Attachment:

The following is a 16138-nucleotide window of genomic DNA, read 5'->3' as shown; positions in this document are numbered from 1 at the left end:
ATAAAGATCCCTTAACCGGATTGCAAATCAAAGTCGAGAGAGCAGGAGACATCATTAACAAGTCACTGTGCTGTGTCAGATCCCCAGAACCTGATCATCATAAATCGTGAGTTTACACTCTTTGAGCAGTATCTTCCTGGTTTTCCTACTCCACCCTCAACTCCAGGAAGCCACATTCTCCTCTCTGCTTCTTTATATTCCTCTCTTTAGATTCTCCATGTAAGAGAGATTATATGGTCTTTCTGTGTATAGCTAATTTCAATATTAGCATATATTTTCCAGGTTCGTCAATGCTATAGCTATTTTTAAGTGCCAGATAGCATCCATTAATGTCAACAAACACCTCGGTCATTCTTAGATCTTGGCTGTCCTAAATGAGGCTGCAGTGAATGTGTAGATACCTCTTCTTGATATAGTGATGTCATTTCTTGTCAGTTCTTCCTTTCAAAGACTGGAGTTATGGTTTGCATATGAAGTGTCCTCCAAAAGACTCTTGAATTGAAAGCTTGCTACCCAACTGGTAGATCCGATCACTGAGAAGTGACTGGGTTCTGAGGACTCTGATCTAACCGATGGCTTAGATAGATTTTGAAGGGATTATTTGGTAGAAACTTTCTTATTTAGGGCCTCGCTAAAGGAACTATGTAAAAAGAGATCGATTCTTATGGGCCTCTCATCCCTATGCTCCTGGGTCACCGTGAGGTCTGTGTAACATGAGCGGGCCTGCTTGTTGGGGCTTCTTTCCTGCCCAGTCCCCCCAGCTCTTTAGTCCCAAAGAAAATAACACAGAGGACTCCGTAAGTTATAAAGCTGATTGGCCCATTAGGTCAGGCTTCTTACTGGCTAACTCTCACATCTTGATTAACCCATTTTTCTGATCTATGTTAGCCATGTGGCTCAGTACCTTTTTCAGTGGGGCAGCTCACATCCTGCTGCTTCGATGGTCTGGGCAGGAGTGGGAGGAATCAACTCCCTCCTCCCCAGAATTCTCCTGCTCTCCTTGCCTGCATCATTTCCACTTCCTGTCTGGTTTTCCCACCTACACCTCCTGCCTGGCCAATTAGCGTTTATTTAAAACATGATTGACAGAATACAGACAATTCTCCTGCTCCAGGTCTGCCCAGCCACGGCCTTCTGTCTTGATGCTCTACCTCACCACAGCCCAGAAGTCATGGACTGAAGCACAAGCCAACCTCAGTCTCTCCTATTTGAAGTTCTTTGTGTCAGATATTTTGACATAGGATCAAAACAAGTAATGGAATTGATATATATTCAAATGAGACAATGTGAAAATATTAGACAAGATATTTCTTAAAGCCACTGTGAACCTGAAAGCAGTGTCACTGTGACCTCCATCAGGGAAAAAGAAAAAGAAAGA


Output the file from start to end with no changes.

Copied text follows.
The following is a 16138-nucleotide window of genomic DNA, read 5'->3' as shown; positions in this document are numbered from 1 at the left end:
ATAAAGATCCCTTAACCGGATTGCAAATCAAAGTCGAGAGAGCAGGAGACATCATTAACAAGTCACTGTGCTGTGTCAGATCCCCAGAACCTGATCATCATAAATCGTGAGTTTACACTCTTTGAGCAGTATCTTCCTGGTTTTCCTACTCCACCCTCAACTCCAGGAAGCCACATTCTCCTCTCTGCTTCTTTATATTCCTCTCTTTAGATTCTCCATGTAAGAGAGATTATATGGTCTTTCTGTGTATAGCTAATTTCAATATTAGCATATATTTTCCAGGTTCGTCAATGCTATAGCTATTTTTAAGTGCCAGATAGCATCCATTAATGTCAACAAACACCTCGGTCATTCTTAGATCTTGGCTGTCCTAAATGAGGCTGCAGTGAATGTGTAGATACCTCTTCTTGATATAGTGATGTCATTTCTTGTCAGTTCTTCCTTTCAAAGACTGGAGTTATGGTTTGCATATGAAGTGTCCTCCAAAAGACTCTTGAATTGAAAGCTTGCTACCCAACTGGTAGATCCGATCACTGAGAAGTGACTGGGTTCTGAGGACTCTGATCTAACCGATGGCTTAGATAGATTTTGAAGGGATTATTTGGTAGAAACTTTCTTATTTAGGGCCTCGCTAAAGGAACTATGTAAAAAGAGATCGATTCTTATGGGCCTCTCATCCCTATGCTCCTGGGTCACCGTGAGGTCTGTGTAACATGAGCGGGCCTGCTTGTTGGGGCTTCTTTCCTGCCCAGTCCCCCCAGCTCTTTAGTCCCAAAGAAAATAACACAGAGGACTCCGTAAGTTATAAAGCTGATTGGCCCATTAGGTCAGGCTTCTTACTGGCTAACTCTCACATCTTGATTAACCCATTTTTCTGATCTATGTTAGCCATGTGGCTCAGTACCTTTTTCAGTGGGGCAGCTCACATCCTGCTGCTTCGATGGTCTGGGCAGGAGTGGGAGGAATCAACTCCCTCCTCCCCAGAATTCTCCTGCTCTCCTTGCCTGCATCATTTCCACTTCCTGTCTGGTTTTCCCACCTACACCTCCTGCCTGGCCAATTAGCGTTTATTTAAAACATGATTGACAGAATACAGACAATTCTCCTGCTCCAGGTCTGCCCAGCCACGGCCTTCTGTCTTGATGCTCTACCTCACCACAGCCCAGAAGTCATGGACTGAAGCACAAGCCAACCTCAGTCTCTCCTATTTGAAGTTCTTTGTGTCAGATATTTTGACATAGGATCAAAACAAGTAATGGAATTGATATATATTCAAATGAGACAATGTGAAAATATTAGACAAGATATTTCTTAAAGCCACTGTGAACCTGAAAGCAGTGTCACTGTGACCTCCATCAGGGAAAAAGAAAAAGAAAGA